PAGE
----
Assessing Patient Satisfaction Through Patient-Authored Reviews of Health Care Systems, Hospitals, and Clinics

Qing Zeng* Qing Zeng*, The University of Utah, Salt Lake City, United States
Rebecca Morris, University of Utah, Salt Lake, United States
Catherine Smith, University of Wisconsin, Madison, United States
Katherine Doyon, University of Utah, Salt Lake, United States
Dawn Sweeney, University of Utah, Salt Lake, United States
Jorie M Butler, University of Utah, Salt Lake, United States

Track: Research
Presentation Topic: Collaborative biomedical research, academic / scholarly communication, publishing and peer review
Presentation Type: Poster presentation
Submission Type: Single Presentation

Last modified: 2014-09-19

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Background: Patient satisfaction has frequently been used as an indicator of health care quality, often determined through surveys. New health care reforms place an increased emphasis on health care quality, and many are concerned if patient satisfaction surveys can accurately depict this. Satisfaction scores across the nation appear to be inconsistently reported, and suffer from response biases that inflate patient satisfaction ratings. This suggests that more research needs to be done to better understand what satisfaction means, and why the scores are inconsistent.

Objective: In this study we took a different approach and analyzed social media data containing patient-authored reviews of health care systems, hospitals, and clinics. The goal of the analysis was to assess patient satisfaction through open-ended survey questions, as we hypothesized that some factors that contribute to patient satisfaction are not captured by the more frequently used rating scale and multiple choice questionnaires.

Methods: We collected Google+ reviews of 142 medical health care facilities located in the following 9 regions of the US: East North Central, East South Central, Mountain, New England, Middle Atlantic, Pacific, South Atlantic, West North Central, and West South Central. One city was randomly selected from each region, and all reviews of all health care facilities in that city were collected from Google+. This allowed us to collect a national sample without regional bias. These facilities ranged from large academic centers to single provider offices, and were staffed by a variety of physicians from general practitioners to specialists. Google+ was used as it provided better national coverage of health care facilities compared to other sites. The reviews underwent a thematic analysis. We developed our initial codes using measures found in the Health Resources and Services Administration (HRSA) Patient Satisfaction Survey, but found that many topics frequently discussed in the reviews were not covered by this survey. In order to address this, a customized codebook was created jointly by the staff members tasked with reading and coding the reviews. NVivo 10 software was used for the coding and analysis of the reviews. In addition, an automated topic modeling analysis was conducted.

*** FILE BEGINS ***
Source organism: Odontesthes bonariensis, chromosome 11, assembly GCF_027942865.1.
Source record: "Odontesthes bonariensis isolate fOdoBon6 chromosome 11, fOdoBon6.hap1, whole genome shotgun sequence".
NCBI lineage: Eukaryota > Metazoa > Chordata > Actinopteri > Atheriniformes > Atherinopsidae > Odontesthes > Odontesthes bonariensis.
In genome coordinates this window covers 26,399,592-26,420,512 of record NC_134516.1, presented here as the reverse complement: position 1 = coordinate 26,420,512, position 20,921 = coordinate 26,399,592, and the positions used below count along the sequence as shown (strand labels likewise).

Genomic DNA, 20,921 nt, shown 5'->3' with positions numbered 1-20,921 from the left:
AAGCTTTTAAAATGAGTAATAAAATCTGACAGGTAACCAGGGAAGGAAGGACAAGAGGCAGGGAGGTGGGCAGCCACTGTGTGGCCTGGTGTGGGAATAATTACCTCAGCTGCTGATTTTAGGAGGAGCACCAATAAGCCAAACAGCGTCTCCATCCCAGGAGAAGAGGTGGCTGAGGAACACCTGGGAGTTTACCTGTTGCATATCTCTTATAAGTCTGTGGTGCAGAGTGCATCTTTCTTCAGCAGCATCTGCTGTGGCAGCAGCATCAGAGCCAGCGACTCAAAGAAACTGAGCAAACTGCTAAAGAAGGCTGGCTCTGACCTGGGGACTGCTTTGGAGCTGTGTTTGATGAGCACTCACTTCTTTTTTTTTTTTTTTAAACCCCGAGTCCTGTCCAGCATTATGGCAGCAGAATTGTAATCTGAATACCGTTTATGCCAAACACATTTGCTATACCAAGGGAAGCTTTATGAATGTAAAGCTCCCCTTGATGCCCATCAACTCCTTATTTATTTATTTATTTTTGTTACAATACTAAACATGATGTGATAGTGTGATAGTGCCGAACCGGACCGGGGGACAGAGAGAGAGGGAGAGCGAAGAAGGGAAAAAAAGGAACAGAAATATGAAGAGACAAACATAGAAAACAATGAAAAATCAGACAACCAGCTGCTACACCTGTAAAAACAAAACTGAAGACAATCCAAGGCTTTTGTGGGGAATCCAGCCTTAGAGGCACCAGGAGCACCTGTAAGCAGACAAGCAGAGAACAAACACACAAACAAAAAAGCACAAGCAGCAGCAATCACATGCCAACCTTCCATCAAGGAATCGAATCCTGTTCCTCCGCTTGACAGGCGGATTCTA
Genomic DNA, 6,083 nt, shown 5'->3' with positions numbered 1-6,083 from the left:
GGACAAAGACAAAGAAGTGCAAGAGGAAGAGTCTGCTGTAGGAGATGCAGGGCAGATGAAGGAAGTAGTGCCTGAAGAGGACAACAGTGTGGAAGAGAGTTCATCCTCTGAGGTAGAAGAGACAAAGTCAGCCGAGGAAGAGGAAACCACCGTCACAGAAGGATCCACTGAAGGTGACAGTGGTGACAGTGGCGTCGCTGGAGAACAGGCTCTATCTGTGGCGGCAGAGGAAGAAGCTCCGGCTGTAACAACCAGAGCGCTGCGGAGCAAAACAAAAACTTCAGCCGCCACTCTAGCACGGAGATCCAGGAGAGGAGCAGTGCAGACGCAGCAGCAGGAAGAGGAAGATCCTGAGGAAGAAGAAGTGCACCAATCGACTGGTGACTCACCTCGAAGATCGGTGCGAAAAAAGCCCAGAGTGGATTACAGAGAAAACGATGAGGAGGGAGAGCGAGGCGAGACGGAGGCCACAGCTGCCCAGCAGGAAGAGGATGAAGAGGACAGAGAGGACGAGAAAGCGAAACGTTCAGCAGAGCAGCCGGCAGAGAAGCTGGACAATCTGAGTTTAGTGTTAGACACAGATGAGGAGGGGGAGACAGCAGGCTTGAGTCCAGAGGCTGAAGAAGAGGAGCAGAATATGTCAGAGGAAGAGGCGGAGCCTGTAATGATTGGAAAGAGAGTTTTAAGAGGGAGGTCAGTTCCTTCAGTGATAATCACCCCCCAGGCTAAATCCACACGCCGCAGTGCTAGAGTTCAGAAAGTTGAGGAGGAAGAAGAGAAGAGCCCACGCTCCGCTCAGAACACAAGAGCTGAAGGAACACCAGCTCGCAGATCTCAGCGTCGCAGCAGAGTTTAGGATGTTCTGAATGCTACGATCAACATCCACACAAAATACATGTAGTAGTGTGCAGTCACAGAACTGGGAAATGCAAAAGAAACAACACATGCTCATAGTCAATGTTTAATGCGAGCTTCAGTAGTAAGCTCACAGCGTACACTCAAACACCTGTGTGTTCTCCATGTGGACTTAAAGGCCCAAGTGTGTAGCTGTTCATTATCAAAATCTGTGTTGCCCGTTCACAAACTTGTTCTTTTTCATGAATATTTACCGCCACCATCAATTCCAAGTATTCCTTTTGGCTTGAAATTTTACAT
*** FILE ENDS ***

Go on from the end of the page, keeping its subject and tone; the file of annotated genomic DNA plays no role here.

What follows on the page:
Results: Overall 729 open-ended online reviews were collected for analysis. A unique codebook was created to look at topics that contributed to patient satisfaction or dissatisfaction. Of the first 153 reviews that were fully analyzed, 43.1% were negative and 56.9% were positive reviews. About half of the reviews (51.6%) were self-identified as patients. Reviewers frequently commented about the staff (82.4%), getting care (66.7%), and the facility itself (37.3%). Topic modeling generated 41 stable topics using the 729 reviews, with 21 topics associated with positive reviews and 20 topics associated with negative reviews.

Conclusions: Compared to multiple choice and rating scale questionnaires, online reviews allow users to provide more detailed and comprehensive information on satisfaction and dissatisfaction. Our analysis of the data identified a number of additional topics that contribute to patient satisfaction, not covered by the HRSA Patient Satisfaction Survey.

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